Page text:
PM Recep Tayyip Erdogan has been lauded in Cairo for his bold stance against Israel – but just how far will he go?
Ian Black, Middle East editor
guardian.co.uk, Tuesday 13 September 2011
"Recep Tayyip Erdogan's speeches in Cairo were excellent platforms for Turkey's campaign to become a bigger player in the Middle East – against a backdrop of the momentous changes of the Arab spring and a rare sense of movement in the conflict between Israel and the Palestinians.
Rousing cheers in Egypt reflect Ankara's strong stand against Israel, rupturing decades of close alliance in favour of an openly critical position since last year's bitter row over the Gaza aid flotilla killings....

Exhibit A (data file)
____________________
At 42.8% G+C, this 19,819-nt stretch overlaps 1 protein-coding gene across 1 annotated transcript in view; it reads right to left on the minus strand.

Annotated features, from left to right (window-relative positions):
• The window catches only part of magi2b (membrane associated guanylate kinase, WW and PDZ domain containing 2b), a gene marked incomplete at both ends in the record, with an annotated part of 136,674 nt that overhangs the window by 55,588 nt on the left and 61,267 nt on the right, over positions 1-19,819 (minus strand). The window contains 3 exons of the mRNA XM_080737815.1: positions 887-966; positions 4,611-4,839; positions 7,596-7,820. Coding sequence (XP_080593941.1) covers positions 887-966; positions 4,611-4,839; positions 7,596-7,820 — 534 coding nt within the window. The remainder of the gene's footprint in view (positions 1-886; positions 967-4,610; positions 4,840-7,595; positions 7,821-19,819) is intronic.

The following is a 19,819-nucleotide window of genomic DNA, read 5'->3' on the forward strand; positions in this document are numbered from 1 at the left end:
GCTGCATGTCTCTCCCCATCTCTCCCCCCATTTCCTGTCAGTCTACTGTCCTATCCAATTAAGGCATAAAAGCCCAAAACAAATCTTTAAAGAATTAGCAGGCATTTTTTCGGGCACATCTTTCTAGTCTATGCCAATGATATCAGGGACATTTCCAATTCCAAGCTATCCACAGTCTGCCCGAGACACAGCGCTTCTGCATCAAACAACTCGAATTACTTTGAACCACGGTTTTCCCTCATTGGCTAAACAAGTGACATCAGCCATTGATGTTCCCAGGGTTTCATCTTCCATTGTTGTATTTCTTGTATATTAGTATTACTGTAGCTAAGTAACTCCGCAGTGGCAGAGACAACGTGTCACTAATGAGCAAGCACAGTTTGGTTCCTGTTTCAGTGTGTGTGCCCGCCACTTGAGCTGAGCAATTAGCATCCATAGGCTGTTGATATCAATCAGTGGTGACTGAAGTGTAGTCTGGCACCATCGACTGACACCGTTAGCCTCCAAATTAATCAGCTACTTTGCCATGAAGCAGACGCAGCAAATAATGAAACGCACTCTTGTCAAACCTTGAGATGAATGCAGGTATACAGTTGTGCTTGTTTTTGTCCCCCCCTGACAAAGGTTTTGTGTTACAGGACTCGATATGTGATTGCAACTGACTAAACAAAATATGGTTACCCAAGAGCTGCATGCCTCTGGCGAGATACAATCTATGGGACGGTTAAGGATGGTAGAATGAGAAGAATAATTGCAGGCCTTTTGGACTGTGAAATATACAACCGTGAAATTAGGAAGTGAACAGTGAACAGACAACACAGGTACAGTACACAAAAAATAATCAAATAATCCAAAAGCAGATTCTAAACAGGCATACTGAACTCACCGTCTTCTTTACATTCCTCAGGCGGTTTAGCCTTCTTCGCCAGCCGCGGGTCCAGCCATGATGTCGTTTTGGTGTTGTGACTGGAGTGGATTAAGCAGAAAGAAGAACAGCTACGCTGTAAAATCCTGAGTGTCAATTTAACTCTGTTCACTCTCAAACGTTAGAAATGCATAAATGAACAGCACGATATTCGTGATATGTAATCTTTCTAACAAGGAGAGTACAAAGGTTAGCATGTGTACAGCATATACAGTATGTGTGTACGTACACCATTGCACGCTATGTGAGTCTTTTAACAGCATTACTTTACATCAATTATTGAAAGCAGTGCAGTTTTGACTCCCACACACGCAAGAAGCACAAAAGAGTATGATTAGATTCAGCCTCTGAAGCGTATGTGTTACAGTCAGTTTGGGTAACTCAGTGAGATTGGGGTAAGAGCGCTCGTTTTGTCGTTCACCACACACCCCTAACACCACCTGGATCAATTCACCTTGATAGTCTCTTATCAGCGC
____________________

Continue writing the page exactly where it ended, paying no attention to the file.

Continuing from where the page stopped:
Unlike Iran, accused of playing the sectarian card in its alliances with armed Shia groups in Iraq and Lebanon, Turkey looks like a sympathetic Sunni Muslim power with an instinctive feel for the region. Bluntly, Turkey is admired largely because it has been far bolder and more confrontational towards Israel than most Arab states, starting with its outspoken response to the 2008 Israeli offensive against Hamas in the Gaza Strip.
Beyond that, its political system looks like a useful model for Arab countries emerging from decades of authoritarian rule....
For all the excitement about a new departure, there may be limits to how far Turkey will go. It has been very active over the Syrian crisis but has conspicuously not joined western countries in calling for Bashar al-Assad to go......"